|Ph.D Student||Hevroni Gur|
|Subject||From Unique Genes to Seasonal and Diel Patterns:|
A Metagenomic Study of Marine Viruses
|Department||Department of Biology||Supervisor||Professor Oded Beja|
|Full Thesis text|
Microbial communities living in the oceans are major drivers of global biogeochemical cycles, where marine phytoplankton are responsible for nearly half of the global net primary production, while accounting for only 0.2% of the global primary producers’ biomass. These microbial populations are outnumbered by predatory viruses, with estimates of 10^28 viral infections per day in the oceans. While viruses often lyse their host, driving the export of organic carbon from the surface to deep ocean, accumulating evidence shows that viruses also participate in biogeochemical processes by manipulating host metabolism using auxiliary metabolic genes (AMGs). Ubiquitous photoautotrophs in the ocean photic zone are Cyanobacteria, dominated by Synechococcus and Proclorococcus. Their cycles of gene expression and cell division exhibit a diel pattern regulated by sunlight. In recent decades many cyanophages (viruses infecting Cyanobacteria) have been found to carry photosynthetic genes and other AMGs, displaying oscillating gene expression patterns similar to their hosts. While such virus-host interactions have been studied in detail for many years in cultured model systems, a community-wide ecological perspective on these interactions are scarce.
In this work we applied molecular and bioinformatic approaches to detect unique photosynthetic viral AMGs, and used multi-omics tools to study the abundance of marine viruses and host interaction on a community level. In the first part, we designed and applied a PCR assay targeting a unique gene organization of a photosystem-I gene cassette from a recently discovered cyanophage. Using this targeted screen, we revealed 6 subgroups viral photosystem-I genes varying in their level of similarity, suggesting that the diversity of cyanophage photosystem-I genes is greater than originally thought.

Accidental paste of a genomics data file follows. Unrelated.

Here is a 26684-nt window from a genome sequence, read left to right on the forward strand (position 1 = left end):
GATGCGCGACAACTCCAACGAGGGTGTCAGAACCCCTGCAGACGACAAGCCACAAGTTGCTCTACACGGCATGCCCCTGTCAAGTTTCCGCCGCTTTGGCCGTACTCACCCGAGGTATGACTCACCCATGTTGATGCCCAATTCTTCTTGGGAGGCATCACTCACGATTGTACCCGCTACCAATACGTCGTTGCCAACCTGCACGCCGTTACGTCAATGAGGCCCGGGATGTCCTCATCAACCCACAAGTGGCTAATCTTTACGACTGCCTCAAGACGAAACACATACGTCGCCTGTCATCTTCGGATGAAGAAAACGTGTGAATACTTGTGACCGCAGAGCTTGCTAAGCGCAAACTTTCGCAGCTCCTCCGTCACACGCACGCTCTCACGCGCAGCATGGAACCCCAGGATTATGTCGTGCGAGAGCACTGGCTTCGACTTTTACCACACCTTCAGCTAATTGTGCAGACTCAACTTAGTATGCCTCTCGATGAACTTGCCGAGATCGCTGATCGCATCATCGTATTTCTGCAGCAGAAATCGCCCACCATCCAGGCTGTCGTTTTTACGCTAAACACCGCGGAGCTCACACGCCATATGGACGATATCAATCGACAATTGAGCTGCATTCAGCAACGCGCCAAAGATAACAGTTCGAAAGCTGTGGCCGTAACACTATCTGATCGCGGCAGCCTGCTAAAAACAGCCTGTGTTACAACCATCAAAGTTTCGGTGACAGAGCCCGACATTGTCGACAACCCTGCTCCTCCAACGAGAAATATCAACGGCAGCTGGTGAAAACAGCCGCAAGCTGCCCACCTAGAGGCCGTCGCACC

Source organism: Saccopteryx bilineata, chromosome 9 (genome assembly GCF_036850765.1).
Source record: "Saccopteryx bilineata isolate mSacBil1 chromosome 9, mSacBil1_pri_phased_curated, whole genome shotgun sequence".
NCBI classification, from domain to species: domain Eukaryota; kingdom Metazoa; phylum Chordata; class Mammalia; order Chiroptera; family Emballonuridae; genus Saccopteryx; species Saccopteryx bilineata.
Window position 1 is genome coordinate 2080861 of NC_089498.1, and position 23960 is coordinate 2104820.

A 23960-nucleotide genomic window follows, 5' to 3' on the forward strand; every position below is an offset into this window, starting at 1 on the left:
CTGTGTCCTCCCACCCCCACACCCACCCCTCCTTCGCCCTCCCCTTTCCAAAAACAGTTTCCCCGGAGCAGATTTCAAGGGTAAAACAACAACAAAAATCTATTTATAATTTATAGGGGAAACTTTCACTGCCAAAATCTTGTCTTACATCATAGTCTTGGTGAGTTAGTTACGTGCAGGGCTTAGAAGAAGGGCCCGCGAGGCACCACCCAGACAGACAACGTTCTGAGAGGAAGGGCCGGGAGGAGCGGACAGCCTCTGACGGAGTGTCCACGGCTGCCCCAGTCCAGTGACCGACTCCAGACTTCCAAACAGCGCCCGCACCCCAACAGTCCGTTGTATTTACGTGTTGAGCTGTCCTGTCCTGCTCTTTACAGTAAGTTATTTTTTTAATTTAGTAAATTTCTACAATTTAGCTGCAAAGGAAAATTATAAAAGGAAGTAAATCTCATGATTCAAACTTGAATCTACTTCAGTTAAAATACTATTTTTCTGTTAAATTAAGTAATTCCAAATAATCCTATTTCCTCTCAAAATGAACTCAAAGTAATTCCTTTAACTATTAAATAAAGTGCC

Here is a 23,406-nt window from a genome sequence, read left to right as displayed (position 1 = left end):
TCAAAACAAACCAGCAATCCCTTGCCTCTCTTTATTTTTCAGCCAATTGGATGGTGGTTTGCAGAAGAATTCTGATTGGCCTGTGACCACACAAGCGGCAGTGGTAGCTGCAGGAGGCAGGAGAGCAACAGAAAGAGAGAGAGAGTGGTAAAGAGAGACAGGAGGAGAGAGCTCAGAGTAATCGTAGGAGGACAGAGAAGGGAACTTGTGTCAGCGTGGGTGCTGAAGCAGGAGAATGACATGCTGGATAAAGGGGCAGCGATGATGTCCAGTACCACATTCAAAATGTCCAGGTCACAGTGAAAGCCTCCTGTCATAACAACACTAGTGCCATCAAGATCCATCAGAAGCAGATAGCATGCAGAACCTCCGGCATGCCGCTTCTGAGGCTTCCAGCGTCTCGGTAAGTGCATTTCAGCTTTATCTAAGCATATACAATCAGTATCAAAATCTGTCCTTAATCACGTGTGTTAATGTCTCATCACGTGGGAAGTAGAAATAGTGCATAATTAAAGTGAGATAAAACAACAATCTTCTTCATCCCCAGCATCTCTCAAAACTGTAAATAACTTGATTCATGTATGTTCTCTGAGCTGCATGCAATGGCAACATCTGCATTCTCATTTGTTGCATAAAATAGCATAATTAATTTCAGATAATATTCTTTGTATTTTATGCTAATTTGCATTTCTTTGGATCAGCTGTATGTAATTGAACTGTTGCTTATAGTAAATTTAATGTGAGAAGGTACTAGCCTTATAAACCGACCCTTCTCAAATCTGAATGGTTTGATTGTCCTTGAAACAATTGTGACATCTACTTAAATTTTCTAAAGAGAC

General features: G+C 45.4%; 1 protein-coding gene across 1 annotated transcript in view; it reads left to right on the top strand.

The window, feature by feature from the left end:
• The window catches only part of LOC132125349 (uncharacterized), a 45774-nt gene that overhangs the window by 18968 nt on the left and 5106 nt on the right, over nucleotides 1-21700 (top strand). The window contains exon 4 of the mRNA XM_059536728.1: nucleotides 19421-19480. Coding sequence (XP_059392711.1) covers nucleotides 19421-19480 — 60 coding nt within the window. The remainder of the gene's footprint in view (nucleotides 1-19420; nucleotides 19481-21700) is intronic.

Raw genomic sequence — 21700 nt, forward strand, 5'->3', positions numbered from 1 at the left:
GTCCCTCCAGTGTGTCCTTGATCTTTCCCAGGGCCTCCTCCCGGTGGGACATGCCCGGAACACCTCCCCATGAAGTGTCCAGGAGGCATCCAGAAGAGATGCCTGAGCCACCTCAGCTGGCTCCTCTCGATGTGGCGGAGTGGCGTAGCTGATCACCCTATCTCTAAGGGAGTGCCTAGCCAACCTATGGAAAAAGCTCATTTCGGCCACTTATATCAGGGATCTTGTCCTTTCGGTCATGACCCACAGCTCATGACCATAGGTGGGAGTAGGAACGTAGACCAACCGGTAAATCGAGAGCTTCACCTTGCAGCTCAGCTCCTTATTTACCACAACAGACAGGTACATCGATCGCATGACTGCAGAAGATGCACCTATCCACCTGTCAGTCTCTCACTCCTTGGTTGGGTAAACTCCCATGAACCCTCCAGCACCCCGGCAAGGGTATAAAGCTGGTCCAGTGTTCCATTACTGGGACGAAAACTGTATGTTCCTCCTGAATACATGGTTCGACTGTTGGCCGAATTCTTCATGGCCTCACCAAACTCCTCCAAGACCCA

In the second part, we collected highly-resolved time-series samples over 24-hours, during two distinct seasons in the Red Sea (summer and winter), while fractionating the microbial community based on their physical parameters (e.g. size, density) and nucleic content (i.e. DNA, RNA). This approach allowed us to study the identity and gene expression patterns of co-occurring communities in a diel and seasonal time-scales. We show a seasonal change in the microbial community composition, both on the genotype level as well as a succession of top-ranking members of the community. Moreover, we show that while the community is undergoing a seasonal change, the community-level transcriptional and functional activity remain similar, an indication of functional redundancy among distinct marine microbial communities.
In the third part we look at the seasonal and diel abundance patterns of viruses to better understand seasonal and diel effects on the viral community. We show that the viral community is undergoing a change in rank abundance across seasons, suggesting a seasonal succession of viruses in the Red Sea. Additionally, we use abundance patterns in the different sample types to classify viral populations, showing differences which might indicate different interaction with their host. Finally, we show how similar virus groups can differ in their hourly resolved intracellular abundance, which might indicate on a different infection cycle.